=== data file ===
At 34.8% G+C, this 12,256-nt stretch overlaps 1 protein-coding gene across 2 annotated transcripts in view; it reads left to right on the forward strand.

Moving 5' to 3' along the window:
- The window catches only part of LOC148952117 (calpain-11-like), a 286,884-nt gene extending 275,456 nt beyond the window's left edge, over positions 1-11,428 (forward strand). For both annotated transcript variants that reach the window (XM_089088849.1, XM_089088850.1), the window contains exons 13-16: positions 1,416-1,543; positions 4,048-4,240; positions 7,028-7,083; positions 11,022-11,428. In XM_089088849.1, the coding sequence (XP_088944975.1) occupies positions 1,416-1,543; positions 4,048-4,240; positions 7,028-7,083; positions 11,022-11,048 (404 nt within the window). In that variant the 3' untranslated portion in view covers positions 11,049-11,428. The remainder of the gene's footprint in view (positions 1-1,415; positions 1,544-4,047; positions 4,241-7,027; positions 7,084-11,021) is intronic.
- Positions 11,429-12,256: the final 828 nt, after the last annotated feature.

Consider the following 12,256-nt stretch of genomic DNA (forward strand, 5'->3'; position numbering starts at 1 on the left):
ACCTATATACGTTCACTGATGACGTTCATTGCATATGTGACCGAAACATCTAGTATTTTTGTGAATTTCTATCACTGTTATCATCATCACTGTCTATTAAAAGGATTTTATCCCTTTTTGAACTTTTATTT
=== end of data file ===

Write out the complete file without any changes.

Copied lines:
At 34.8% G+C, this 12,256-nt stretch overlaps 1 protein-coding gene across 2 annotated transcripts in view; it reads left to right on the forward strand.

Moving 5' to 3' along the window:
- The window catches only part of LOC148952117 (calpain-11-like), a 286,884-nt gene extending 275,456 nt beyond the window's left edge, over positions 1-11,428 (forward strand). For both annotated transcript variants that reach the window (XM_089088849.1, XM_089088850.1), the window contains exons 13-16: positions 1,416-1,543; positions 4,048-4,240; positions 7,028-7,083; positions 11,022-11,428. In XM_089088849.1, the coding sequence (XP_088944975.1) occupies positions 1,416-1,543; positions 4,048-4,240; positions 7,028-7,083; positions 11,022-11,048 (404 nt within the window). In that variant the 3' untranslated portion in view covers positions 11,049-11,428. The remainder of the gene's footprint in view (positions 1-1,415; positions 1,544-4,047; positions 4,241-7,027; positions 7,084-11,021) is intronic.
- Positions 11,429-12,256: the final 828 nt, after the last annotated feature.

Consider the following 12,256-nt stretch of genomic DNA (forward strand, 5'->3'; position numbering starts at 1 on the left):
ACCTATATACGTTCACTGATGACGTTCATTGCATATGTGACCGAAACATCTAGTATTTTTGTGAATTTCTATCACTGTTATCATCATCACTGTCTATTAAAAGGATTTTATCCCTTTTTGAACTTTTATTT